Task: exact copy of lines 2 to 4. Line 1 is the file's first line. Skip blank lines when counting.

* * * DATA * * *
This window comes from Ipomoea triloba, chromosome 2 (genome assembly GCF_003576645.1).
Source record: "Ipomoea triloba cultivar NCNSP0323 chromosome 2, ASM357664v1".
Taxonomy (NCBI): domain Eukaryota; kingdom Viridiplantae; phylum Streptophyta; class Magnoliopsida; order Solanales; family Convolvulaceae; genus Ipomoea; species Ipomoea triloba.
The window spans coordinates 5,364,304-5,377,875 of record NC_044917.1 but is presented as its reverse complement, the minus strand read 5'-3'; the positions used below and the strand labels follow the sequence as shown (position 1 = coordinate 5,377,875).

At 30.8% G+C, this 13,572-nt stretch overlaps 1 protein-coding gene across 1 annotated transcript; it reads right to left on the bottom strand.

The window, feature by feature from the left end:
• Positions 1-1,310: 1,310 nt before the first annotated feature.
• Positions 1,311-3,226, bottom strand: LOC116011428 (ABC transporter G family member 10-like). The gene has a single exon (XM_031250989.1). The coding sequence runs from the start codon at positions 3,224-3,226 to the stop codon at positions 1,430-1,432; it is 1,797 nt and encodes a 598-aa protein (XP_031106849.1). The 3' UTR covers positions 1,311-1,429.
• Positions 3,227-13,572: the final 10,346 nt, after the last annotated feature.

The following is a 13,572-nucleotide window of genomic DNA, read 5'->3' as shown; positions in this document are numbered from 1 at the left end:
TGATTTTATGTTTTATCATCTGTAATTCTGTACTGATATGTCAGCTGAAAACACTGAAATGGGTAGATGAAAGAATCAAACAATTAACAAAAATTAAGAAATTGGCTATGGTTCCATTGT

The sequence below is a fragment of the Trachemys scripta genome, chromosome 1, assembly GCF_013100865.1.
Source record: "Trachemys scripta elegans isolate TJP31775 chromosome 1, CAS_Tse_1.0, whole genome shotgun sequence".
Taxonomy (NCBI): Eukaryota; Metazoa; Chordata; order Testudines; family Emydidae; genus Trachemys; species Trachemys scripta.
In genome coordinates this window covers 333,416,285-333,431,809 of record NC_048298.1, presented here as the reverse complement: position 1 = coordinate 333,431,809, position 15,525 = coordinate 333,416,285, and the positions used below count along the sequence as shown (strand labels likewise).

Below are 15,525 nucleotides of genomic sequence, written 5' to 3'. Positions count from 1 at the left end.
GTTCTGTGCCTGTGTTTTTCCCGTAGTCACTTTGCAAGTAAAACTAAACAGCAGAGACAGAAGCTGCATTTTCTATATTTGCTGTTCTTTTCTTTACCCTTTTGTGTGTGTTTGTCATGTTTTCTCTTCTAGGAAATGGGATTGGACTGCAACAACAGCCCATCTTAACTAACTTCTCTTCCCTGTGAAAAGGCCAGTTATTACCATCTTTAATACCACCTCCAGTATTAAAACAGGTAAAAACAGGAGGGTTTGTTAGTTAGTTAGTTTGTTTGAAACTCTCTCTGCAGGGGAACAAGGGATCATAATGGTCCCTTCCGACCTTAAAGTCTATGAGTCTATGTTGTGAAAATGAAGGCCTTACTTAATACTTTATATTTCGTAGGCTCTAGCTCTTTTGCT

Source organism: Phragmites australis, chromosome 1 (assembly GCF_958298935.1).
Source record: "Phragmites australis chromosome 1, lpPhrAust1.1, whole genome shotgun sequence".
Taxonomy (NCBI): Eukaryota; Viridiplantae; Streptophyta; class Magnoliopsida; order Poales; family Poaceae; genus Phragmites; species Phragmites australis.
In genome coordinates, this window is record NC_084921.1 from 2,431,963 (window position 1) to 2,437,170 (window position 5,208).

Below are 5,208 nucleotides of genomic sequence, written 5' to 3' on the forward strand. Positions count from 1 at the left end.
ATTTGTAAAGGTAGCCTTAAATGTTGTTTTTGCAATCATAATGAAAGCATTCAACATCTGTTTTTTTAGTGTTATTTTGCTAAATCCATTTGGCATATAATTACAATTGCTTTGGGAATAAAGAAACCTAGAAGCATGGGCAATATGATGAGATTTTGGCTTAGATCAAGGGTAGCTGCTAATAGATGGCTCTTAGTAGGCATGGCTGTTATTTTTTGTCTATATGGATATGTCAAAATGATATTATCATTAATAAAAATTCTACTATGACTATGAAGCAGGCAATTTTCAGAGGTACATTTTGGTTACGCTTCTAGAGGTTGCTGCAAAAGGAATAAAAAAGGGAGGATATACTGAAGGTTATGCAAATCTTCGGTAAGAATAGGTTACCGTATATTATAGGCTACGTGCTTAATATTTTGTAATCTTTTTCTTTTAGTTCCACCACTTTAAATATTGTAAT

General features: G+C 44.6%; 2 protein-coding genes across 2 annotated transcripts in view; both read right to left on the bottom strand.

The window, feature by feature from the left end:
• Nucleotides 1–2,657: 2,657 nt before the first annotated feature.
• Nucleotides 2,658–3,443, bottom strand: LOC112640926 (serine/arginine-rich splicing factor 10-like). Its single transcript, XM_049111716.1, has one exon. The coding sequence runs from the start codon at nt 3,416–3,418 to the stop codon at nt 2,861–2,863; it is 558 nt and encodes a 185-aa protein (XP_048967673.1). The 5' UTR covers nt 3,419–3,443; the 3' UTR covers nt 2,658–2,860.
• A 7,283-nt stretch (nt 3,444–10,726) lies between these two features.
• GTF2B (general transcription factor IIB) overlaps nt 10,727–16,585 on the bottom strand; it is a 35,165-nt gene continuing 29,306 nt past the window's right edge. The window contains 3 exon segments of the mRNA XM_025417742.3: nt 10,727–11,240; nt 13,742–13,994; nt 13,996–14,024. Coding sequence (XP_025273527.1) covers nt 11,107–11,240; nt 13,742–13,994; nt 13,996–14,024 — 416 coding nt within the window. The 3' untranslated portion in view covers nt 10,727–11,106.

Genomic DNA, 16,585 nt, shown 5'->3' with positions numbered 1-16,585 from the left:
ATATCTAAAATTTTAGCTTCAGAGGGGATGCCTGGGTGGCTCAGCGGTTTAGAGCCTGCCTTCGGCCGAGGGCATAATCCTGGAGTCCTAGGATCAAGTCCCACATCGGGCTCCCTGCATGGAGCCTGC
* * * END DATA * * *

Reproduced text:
Source record: "Ipomoea triloba cultivar NCNSP0323 chromosome 2, ASM357664v1".
Taxonomy (NCBI): domain Eukaryota; kingdom Viridiplantae; phylum Streptophyta; class Magnoliopsida; order Solanales; family Convolvulaceae; genus Ipomoea; species Ipomoea triloba.
The window spans coordinates 5,364,304-5,377,875 of record NC_044917.1 but is presented as its reverse complement, the minus strand read 5'-3'; the positions used below and the strand labels follow the sequence as shown (position 1 = coordinate 5,377,875).